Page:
The rapid economic recovery and the almost complete end to unemployment were among the Nazi regime's greatest domestic successes. But because these developments were means to an end – with that end being preparation for war – they benefited German workers less than might have been expected. For example, the Nazi government's restrictive salary policy caused real salaries to stagnate while supply bottlenecks drove up the price of many consumer goods and foodstuffs. The state became increasingly active in directing the economy within the larger context of war preparation, and this involvement led to the forced allotment of labor chiefly to agriculture and the armaments industry, where the average work-week steadily increased until the end of the war. Workers’ growing displeasure with these and other realities were reflected in the opinion surveys taken by the Nazi regime. On the other hand, the memory of the poverty of the depression years was deeply rooted, and many workers were grateful to the Nazi government despite the shortcomings of its economic and employment policies. Photo by Groß.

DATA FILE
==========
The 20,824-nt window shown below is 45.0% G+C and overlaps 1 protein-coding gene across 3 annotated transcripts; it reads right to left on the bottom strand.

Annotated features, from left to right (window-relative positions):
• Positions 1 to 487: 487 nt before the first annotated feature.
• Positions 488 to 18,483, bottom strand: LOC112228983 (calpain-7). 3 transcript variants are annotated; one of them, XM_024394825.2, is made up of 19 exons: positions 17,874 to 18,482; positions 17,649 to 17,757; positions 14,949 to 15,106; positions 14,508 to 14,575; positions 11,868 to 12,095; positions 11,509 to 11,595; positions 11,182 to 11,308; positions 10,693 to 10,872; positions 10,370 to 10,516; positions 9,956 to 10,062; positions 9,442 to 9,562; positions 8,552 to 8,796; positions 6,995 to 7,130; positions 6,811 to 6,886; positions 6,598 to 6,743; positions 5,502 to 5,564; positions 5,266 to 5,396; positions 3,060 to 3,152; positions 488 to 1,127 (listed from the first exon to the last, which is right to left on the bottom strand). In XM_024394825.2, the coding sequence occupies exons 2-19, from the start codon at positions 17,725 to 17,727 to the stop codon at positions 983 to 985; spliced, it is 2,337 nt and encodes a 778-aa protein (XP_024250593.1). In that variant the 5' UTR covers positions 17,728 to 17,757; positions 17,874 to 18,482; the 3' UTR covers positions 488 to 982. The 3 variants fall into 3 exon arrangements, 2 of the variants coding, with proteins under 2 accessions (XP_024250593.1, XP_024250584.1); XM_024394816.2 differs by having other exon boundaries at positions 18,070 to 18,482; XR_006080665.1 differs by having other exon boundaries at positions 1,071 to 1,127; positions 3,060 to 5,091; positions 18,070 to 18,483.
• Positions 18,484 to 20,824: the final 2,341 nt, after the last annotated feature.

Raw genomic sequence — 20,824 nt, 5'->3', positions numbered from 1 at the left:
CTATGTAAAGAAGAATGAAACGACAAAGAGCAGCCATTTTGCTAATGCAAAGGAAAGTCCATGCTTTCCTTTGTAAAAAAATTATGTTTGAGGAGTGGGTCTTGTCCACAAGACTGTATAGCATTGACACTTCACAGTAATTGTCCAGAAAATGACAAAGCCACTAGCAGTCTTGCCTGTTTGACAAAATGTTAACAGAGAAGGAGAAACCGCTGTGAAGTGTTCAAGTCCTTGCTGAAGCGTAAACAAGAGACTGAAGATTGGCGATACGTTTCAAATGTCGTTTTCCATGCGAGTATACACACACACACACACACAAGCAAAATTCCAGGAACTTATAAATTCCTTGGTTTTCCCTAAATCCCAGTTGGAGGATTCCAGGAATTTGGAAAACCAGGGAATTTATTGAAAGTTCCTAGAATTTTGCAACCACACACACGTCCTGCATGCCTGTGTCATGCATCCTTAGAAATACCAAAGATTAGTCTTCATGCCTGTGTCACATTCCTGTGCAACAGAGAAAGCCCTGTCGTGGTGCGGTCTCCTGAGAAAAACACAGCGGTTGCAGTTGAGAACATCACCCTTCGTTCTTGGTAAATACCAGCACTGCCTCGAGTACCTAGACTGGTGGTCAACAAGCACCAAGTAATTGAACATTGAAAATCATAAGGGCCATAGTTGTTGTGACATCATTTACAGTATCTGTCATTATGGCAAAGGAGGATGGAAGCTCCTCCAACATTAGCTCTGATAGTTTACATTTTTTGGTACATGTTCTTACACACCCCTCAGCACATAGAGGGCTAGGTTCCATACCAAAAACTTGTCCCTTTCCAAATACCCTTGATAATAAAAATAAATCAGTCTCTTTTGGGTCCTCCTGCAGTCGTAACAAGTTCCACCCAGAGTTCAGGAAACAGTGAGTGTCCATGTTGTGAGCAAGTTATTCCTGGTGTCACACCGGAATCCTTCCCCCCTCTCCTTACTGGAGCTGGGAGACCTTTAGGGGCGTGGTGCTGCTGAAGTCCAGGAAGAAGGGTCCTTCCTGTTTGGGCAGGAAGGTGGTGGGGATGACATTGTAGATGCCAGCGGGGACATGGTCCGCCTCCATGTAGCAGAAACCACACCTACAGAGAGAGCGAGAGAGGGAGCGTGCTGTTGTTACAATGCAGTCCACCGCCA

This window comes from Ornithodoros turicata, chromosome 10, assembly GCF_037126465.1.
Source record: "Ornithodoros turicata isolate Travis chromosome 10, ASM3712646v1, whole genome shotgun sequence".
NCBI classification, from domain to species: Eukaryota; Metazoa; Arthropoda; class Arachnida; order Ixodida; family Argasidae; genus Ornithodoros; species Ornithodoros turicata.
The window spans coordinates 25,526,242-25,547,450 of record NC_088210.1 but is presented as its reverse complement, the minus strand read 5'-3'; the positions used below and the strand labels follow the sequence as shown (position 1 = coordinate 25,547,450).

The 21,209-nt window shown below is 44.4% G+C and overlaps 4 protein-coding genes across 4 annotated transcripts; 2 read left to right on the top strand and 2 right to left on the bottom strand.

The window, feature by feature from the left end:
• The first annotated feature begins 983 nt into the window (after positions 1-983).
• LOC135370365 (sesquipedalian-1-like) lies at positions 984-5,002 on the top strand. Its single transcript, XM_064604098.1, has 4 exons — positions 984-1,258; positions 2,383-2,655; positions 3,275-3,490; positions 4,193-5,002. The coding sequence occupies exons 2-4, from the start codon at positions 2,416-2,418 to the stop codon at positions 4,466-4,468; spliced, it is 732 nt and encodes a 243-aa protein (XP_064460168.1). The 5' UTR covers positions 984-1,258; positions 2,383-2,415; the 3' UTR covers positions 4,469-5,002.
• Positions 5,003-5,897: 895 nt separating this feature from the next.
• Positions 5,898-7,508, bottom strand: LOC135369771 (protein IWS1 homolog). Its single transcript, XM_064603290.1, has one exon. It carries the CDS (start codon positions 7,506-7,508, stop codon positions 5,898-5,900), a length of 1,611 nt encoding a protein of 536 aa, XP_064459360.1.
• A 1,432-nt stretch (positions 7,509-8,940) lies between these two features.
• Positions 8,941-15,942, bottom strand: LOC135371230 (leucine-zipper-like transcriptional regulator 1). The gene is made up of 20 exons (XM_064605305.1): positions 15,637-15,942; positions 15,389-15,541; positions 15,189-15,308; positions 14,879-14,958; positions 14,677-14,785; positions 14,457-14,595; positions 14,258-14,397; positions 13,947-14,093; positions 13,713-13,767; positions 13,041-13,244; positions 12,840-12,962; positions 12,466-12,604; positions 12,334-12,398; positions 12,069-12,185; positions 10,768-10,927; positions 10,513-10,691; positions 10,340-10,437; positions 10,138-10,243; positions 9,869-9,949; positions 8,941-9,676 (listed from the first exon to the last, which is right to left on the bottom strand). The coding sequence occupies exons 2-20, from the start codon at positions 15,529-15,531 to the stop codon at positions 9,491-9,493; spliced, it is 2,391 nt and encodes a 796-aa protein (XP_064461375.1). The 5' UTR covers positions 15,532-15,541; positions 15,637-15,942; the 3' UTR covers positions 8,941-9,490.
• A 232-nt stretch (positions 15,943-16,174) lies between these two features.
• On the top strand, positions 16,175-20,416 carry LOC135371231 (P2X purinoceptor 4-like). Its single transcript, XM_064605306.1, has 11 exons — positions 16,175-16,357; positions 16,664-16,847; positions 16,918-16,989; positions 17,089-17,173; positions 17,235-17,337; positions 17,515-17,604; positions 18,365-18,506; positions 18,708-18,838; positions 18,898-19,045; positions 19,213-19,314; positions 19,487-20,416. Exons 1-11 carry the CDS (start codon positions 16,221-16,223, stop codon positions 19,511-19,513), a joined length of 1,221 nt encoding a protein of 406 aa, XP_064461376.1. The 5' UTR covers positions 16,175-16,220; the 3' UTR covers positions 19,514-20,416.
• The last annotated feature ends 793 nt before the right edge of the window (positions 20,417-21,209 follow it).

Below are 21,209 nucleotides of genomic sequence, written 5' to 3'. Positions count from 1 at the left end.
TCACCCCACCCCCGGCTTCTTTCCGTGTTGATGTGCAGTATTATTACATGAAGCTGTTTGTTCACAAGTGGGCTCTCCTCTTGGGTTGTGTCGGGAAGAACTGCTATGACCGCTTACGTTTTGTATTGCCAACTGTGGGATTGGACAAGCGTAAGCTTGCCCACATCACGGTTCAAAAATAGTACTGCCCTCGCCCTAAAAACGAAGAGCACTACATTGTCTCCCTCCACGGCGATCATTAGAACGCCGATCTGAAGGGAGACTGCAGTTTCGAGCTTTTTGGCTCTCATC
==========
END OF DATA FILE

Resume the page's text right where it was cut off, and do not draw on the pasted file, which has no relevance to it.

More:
The bulletin board in the background features the latest news and announcements from the German Labor Front. A "Strength through Joy" poster can be seen among other postings.